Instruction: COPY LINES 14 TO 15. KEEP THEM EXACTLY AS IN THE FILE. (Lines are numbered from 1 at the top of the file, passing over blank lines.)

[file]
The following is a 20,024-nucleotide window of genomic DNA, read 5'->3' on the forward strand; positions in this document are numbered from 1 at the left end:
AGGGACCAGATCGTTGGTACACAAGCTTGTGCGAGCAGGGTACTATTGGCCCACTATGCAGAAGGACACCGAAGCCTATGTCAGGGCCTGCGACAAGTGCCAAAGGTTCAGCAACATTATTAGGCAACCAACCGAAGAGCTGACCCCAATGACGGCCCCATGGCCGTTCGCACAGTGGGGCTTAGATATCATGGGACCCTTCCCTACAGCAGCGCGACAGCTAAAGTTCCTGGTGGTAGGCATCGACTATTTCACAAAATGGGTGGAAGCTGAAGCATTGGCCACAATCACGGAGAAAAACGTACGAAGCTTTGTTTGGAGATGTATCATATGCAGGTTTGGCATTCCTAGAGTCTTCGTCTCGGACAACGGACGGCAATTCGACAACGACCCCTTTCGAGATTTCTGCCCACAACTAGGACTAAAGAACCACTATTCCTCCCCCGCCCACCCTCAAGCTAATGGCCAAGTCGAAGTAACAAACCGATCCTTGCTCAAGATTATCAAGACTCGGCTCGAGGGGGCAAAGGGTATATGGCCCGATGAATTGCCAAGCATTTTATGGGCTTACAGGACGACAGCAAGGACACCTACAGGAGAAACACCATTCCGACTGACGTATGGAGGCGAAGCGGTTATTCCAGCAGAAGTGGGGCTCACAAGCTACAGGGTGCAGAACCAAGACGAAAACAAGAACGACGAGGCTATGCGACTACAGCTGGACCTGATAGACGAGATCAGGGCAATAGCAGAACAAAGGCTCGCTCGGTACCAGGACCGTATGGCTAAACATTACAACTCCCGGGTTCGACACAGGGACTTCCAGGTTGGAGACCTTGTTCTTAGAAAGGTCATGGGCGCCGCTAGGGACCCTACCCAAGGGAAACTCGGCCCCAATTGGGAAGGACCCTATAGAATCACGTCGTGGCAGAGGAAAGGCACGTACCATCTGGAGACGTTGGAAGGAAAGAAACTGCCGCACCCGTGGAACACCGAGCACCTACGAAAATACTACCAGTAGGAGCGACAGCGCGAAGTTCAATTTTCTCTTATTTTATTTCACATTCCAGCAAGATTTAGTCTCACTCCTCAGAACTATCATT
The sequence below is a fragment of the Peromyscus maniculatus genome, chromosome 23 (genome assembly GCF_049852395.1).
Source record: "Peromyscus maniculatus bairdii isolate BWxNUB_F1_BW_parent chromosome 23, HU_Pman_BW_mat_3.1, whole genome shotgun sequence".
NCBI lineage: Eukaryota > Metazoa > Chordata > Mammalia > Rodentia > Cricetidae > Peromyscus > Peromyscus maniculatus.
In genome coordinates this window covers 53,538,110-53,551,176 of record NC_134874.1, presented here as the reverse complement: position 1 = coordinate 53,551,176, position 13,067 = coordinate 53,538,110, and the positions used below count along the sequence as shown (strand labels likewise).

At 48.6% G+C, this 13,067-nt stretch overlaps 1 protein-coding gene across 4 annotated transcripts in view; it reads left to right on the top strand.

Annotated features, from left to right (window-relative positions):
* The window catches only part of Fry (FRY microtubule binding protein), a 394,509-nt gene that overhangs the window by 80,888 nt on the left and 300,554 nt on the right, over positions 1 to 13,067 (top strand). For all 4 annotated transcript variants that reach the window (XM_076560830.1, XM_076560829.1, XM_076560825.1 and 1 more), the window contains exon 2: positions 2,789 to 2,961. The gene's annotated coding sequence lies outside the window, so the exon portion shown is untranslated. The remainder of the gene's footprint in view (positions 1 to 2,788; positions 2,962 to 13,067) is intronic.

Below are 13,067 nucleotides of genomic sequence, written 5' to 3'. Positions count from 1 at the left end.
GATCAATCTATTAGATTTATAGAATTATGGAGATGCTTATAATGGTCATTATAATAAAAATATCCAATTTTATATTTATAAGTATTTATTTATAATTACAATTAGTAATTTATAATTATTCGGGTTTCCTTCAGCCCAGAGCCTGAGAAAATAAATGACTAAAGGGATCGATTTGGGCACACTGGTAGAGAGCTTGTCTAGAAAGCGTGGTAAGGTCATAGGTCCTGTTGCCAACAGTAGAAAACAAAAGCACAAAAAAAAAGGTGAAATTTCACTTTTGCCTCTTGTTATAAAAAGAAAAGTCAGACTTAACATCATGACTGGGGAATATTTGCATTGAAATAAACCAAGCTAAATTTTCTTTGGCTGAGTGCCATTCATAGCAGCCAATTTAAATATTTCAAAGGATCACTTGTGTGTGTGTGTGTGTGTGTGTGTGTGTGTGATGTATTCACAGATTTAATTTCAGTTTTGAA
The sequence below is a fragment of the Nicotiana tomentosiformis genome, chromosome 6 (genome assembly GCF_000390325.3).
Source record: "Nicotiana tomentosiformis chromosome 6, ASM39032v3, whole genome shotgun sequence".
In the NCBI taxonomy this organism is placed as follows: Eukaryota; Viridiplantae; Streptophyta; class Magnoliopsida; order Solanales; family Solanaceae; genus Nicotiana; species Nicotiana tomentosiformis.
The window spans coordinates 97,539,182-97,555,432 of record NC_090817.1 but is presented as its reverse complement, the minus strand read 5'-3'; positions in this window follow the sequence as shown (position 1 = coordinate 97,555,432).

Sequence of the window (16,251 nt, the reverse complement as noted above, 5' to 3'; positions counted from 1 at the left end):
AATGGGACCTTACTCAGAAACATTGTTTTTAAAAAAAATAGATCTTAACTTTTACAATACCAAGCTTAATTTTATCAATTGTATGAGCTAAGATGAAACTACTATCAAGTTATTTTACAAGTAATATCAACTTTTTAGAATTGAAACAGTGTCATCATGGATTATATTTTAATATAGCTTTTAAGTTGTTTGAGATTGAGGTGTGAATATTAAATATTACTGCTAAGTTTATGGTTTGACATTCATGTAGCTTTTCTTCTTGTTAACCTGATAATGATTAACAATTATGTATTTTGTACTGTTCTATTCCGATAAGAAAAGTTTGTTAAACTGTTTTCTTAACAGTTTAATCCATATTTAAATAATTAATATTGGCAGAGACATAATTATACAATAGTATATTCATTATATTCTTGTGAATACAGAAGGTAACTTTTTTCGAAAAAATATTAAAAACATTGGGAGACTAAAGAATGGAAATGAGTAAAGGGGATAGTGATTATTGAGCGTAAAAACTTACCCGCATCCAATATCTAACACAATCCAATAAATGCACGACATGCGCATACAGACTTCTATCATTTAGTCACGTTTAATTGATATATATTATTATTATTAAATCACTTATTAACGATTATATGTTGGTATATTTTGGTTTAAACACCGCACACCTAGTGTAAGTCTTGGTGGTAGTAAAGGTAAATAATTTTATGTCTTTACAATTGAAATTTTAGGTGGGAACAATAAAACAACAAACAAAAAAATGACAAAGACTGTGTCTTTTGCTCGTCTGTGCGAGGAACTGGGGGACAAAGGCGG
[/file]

In the NCBI taxonomy this organism is placed as follows: Eukaryota; Viridiplantae; Streptophyta; class Magnoliopsida; order Solanales; family Solanaceae; genus Nicotiana; species Nicotiana tomentosiformis.
The window spans coordinates 97,539,182-97,555,432 of record NC_090817.1 but is presented as its reverse complement, the minus strand read 5'-3'; positions in this window follow the sequence as shown (position 1 = coordinate 97,555,432).